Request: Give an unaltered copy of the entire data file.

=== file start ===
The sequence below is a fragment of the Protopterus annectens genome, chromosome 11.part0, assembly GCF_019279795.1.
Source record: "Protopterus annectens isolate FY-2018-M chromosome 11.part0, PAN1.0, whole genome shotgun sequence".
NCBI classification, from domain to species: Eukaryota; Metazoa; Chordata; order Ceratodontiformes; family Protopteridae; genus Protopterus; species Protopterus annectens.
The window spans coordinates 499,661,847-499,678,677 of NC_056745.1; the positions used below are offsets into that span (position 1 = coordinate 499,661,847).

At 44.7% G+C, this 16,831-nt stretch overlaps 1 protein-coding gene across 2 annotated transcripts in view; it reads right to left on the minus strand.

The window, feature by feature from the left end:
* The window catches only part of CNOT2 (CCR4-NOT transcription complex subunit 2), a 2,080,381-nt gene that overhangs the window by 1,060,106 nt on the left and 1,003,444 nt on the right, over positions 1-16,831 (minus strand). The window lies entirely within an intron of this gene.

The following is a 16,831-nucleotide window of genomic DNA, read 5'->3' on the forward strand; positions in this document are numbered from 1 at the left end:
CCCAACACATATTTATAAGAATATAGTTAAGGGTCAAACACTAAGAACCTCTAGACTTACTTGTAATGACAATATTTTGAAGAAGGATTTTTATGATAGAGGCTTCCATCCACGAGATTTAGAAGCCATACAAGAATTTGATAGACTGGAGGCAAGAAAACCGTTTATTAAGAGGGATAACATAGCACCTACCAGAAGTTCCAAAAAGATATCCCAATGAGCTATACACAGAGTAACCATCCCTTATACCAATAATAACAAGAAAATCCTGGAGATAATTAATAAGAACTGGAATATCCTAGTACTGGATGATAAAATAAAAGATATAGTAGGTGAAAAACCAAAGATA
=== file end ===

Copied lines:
The sequence below is a fragment of the Protopterus annectens genome, chromosome 11.part0, assembly GCF_019279795.1.
Source record: "Protopterus annectens isolate FY-2018-M chromosome 11.part0, PAN1.0, whole genome shotgun sequence".
NCBI classification, from domain to species: Eukaryota; Metazoa; Chordata; order Ceratodontiformes; family Protopteridae; genus Protopterus; species Protopterus annectens.
The window spans coordinates 499,661,847-499,678,677 of NC_056745.1; the positions used below are offsets into that span (position 1 = coordinate 499,661,847).

At 44.7% G+C, this 16,831-nt stretch overlaps 1 protein-coding gene across 2 annotated transcripts in view; it reads right to left on the minus strand.

The window, feature by feature from the left end:
* The window catches only part of CNOT2 (CCR4-NOT transcription complex subunit 2), a 2,080,381-nt gene that overhangs the window by 1,060,106 nt on the left and 1,003,444 nt on the right, over positions 1-16,831 (minus strand). The window lies entirely within an intron of this gene.

The following is a 16,831-nucleotide window of genomic DNA, read 5'->3' on the forward strand; positions in this document are numbered from 1 at the left end:
CCCAACACATATTTATAAGAATATAGTTAAGGGTCAAACACTAAGAACCTCTAGACTTACTTGTAATGACAATATTTTGAAGAAGGATTTTTATGATAGAGGCTTCCATCCACGAGATTTAGAAGCCATACAAGAATTTGATAGACTGGAGGCAAGAAAACCGTTTATTAAGAGGGATAACATAGCACCTACCAGAAGTTCCAAAAAGATATCCCAATGAGCTATACACAGAGTAACCATCCCTTATACCAATAATAACAAGAAAATCCTGGAGATAATTAATAAGAACTGGAATATCCTAGTACTGGATGATAAAATAAAAGATATAGTAGGTGAAAAACCAAAGATA